Communication system 10 provides a protocol that allows input/output cards 12 a–c to auto-identify themselves. Depending on how they are stacked, input/output cards 12 a–c may automatically assign identifications. For example, if an end user stacked elements such that the serial port was the first card, a serial port as a second card, and an Ethernet port as the third card, then port one equals serial, port two equals serial, and port three equals Ethernet. Thus, as input/output cards 12 a–c are plugged into the stack, their identities may be assigned to their hosting card.
If serial port one is taken from the input/output stack and its cable is plugged into the first PC104 bus card, it then becomes PCI resource one because the input/output card indicated to it that it should be number one. If this is unplugged from the first serial card in the PC104 stack then plugged into the second card instead, then the second card will become PCI resource number one because it is plugged into input/output card number one. Thus, the responsibility of delegating the identification of PCI resources in the PC104 stack is given to input/output card 12 a (in cooperation with connector card 16 a) as opposed to the PC104 bus card.
In operation, card ID indicator 64 may communicate to a pilot or end user that it is the base card. Card ID indicator 64 may indicate that connector card 16 a has a serial port and an Ethernet port. It may further indicate to the user that the serial port is serial one, and the Ethernet port is Ethernet one. Thus, when the end user or pilot goes to configure these ports (at the software or hardware level) he may know that serial one is on this given card. In the case where there are two input/output cards, they may connect through two points. The first point of connection is through PCI bus 32 (sharing the PCI backplane). The second point of connection is through connector cards 16 a–c, which may couple to each other. ID bus output 62 may communicate to the next card in the chain that its corresponding card is card one. The next card may recognize that it has card one below it and accordingly identify itself as card two. The second card may then define its indicator such that its serial port is serial two and its Ethernet port is Ethernet two.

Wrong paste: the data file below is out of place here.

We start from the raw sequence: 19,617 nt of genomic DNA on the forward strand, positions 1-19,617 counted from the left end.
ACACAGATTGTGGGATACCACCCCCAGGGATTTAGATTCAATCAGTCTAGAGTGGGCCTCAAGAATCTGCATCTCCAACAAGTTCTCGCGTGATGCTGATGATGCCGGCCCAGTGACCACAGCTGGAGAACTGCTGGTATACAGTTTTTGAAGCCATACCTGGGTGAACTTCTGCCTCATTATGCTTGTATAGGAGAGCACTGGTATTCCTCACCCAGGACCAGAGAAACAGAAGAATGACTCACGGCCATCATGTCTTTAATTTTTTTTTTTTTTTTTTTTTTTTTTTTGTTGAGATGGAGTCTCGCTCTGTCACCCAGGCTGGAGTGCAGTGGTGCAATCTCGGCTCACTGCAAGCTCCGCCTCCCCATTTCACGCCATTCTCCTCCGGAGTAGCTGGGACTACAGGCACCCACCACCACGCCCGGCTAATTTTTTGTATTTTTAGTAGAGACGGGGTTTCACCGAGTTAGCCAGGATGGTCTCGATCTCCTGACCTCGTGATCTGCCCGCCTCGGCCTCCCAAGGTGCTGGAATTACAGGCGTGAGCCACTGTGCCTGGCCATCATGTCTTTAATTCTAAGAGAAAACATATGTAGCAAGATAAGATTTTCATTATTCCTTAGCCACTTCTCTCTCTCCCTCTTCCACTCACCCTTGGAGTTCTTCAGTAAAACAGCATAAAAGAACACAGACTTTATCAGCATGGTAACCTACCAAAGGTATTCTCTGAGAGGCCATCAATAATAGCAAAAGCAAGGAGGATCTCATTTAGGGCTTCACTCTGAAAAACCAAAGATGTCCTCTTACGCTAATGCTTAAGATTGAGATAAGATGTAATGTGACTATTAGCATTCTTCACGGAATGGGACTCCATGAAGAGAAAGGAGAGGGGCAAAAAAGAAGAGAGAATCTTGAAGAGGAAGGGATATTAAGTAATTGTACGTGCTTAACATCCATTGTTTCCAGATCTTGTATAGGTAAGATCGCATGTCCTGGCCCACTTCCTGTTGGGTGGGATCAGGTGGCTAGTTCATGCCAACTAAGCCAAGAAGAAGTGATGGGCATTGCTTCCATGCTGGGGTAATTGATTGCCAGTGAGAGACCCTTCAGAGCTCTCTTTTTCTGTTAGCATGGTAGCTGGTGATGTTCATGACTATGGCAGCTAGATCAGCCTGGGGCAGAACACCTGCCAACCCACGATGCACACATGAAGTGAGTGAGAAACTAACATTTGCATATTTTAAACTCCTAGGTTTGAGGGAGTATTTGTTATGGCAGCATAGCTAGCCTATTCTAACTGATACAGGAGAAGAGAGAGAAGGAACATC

Input/output card 12 a may also accommodate legacy input/output cards that are provided in a given system. Accordingly, a master card may be configured to know about potential cards that implement manual identification elements. For example, card identification (slot) one may be manually defined. Because the master card may start the counting sequence for automatic assignment and because the master card may know about the manually configured cards (through some sort of configuration as may be stored in flash memory 20), it can simply add some constant other than one to its identification bus output 62 to make room for a manually configured card.
In order to address scenarios in which multiple master devices are present in the same stack or architecture, consider that by definition a PCI backplane may consist of a master device and zero or more slave devices. In a particular embodiment that implements the PC104+ standard, the same assumption may be made and thus a single master device may be accommodated on the PCI backplane. The master device may be responsible for arbitration on the PCI backplane and use a master/slave concept for this purpose. Specifically, a slave device may request access to PCI bus 32 by asserting one of several PCI request lines. The master may then decide, from the many potential requesters, which device to grant access to PCI bus 32 by asserting one of several corresponding grant lines.